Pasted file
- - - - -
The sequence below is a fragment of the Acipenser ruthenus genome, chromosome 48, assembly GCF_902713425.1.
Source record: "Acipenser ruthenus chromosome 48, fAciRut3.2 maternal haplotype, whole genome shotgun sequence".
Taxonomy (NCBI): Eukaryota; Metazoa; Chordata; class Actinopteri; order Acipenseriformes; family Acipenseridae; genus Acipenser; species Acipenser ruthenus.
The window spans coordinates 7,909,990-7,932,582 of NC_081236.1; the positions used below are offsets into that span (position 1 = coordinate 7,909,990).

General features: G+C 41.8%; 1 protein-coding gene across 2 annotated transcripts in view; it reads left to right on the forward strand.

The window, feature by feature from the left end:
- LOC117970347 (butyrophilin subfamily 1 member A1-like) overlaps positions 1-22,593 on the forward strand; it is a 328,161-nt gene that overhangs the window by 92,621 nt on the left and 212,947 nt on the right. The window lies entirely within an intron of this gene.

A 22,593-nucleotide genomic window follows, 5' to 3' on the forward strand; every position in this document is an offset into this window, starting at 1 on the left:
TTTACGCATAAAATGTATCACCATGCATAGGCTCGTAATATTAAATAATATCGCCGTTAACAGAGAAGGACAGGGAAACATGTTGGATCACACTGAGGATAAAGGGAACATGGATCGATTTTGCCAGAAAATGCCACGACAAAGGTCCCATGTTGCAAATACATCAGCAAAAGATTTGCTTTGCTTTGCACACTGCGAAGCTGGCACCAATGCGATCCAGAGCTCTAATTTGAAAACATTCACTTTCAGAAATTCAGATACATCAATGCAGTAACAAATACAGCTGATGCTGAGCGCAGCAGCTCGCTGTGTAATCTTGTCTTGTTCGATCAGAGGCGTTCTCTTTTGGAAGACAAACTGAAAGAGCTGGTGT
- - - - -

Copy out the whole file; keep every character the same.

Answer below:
The sequence below is a fragment of the Acipenser ruthenus genome, chromosome 48, assembly GCF_902713425.1.
Source record: "Acipenser ruthenus chromosome 48, fAciRut3.2 maternal haplotype, whole genome shotgun sequence".
Taxonomy (NCBI): Eukaryota; Metazoa; Chordata; class Actinopteri; order Acipenseriformes; family Acipenseridae; genus Acipenser; species Acipenser ruthenus.
The window spans coordinates 7,909,990-7,932,582 of NC_081236.1; the positions used below are offsets into that span (position 1 = coordinate 7,909,990).

General features: G+C 41.8%; 1 protein-coding gene across 2 annotated transcripts in view; it reads left to right on the forward strand.

The window, feature by feature from the left end:
- LOC117970347 (butyrophilin subfamily 1 member A1-like) overlaps positions 1-22,593 on the forward strand; it is a 328,161-nt gene that overhangs the window by 92,621 nt on the left and 212,947 nt on the right. The window lies entirely within an intron of this gene.

A 22,593-nucleotide genomic window follows, 5' to 3' on the forward strand; every position in this document is an offset into this window, starting at 1 on the left:
TTTACGCATAAAATGTATCACCATGCATAGGCTCGTAATATTAAATAATATCGCCGTTAACAGAGAAGGACAGGGAAACATGTTGGATCACACTGAGGATAAAGGGAACATGGATCGATTTTGCCAGAAAATGCCACGACAAAGGTCCCATGTTGCAAATACATCAGCAAAAGATTTGCTTTGCTTTGCACACTGCGAAGCTGGCACCAATGCGATCCAGAGCTCTAATTTGAAAACATTCACTTTCAGAAATTCAGATACATCAATGCAGTAACAAATACAGCTGATGCTGAGCGCAGCAGCTCGCTGTGTAATCTTGTCTTGTTCGATCAGAGGCGTTCTCTTTTGGAAGACAAACTGAAAGAGCTGGTGT